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This article was published on January 28, 2011


    Incredible Image: 24-hours shot from Greece’s Temple of Poseidon

    Incredible Image: 24-hours shot from Greece’s Temple of Poseidon
    Courtney Boyd Myers
    Story by

    Courtney Boyd Myers

    Courtney Boyd Myers is the founder of audience.io, a transatlantic company designed to help New York and London based technology startups gr Courtney Boyd Myers is the founder of audience.io, a transatlantic company designed to help New York and London based technology startups grow internationally. Previously, she was the Features Editor and East Coast Editor of TNW covering New York City startups and digital innovation. She loves magnets + reading on a Kindle. You can follow her on Facebook, Twitter @CBM and .

    After a moment of inspiration and hours of planning and preparation, photographer Chris Kotsiopoulos created this beautiful image portraying 24 hours, shot from Greece’s Temple of Poseidon, also known as Sounion promontory. It took him 12 hours to pull together and process a single image that included over 500 star trails, 35 shots of the Sun and 25 landscape pictures.

    Waiting for a clear day, Kotsiopoulos shot the above image on December 30th-31st of 2010. He had to stay at the same place for approximately 30 hours, on location 2-3 hours before sunrise in order to make the preparations and test shooting and an extra 2-3 hours the second day so as to shoot part of the Sun’s sequence that he lost the first morning due to clouds.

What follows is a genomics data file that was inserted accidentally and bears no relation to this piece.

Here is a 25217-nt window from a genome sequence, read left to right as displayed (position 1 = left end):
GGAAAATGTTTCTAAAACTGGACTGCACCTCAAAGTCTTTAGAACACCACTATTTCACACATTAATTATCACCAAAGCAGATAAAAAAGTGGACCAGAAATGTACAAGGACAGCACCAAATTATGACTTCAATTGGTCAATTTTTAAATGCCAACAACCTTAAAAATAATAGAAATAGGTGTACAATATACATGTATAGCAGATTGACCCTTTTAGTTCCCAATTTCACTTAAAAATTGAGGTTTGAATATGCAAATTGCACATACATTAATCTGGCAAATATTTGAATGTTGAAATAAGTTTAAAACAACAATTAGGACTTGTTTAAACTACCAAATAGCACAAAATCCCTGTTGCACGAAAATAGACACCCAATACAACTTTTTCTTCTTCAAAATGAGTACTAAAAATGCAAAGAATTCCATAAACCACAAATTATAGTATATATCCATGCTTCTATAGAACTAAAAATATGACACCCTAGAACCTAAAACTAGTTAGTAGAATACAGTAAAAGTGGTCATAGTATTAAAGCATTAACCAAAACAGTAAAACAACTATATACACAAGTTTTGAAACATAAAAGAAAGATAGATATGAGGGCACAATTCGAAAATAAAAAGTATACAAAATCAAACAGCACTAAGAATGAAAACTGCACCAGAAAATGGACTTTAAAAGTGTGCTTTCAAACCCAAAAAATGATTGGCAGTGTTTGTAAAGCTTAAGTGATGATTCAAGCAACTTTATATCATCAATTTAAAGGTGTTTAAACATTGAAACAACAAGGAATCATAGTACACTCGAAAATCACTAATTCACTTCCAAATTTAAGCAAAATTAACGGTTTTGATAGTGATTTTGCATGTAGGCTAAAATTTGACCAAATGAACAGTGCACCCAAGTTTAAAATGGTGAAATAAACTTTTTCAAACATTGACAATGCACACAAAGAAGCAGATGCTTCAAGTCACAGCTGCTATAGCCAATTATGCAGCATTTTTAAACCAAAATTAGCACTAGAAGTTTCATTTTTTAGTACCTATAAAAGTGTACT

In the morning, he took photos with his camera and tripod facing east. He captured dozens of shots throughout the day and night of the landscape from east to west, then west to east at night. He also took images of the Sun and Moon’s courses across the sky, from sunrise to sunset and to sunrise. Kotsiopoulos recorded the Sun’s position exactly every 15 minutes using an intervalometer, with an astrosolar filter adjusted to the camera lens. The “all-night” star trail shots lasted almost 11 hours. Finally, he took a series of night-to-day transition shots.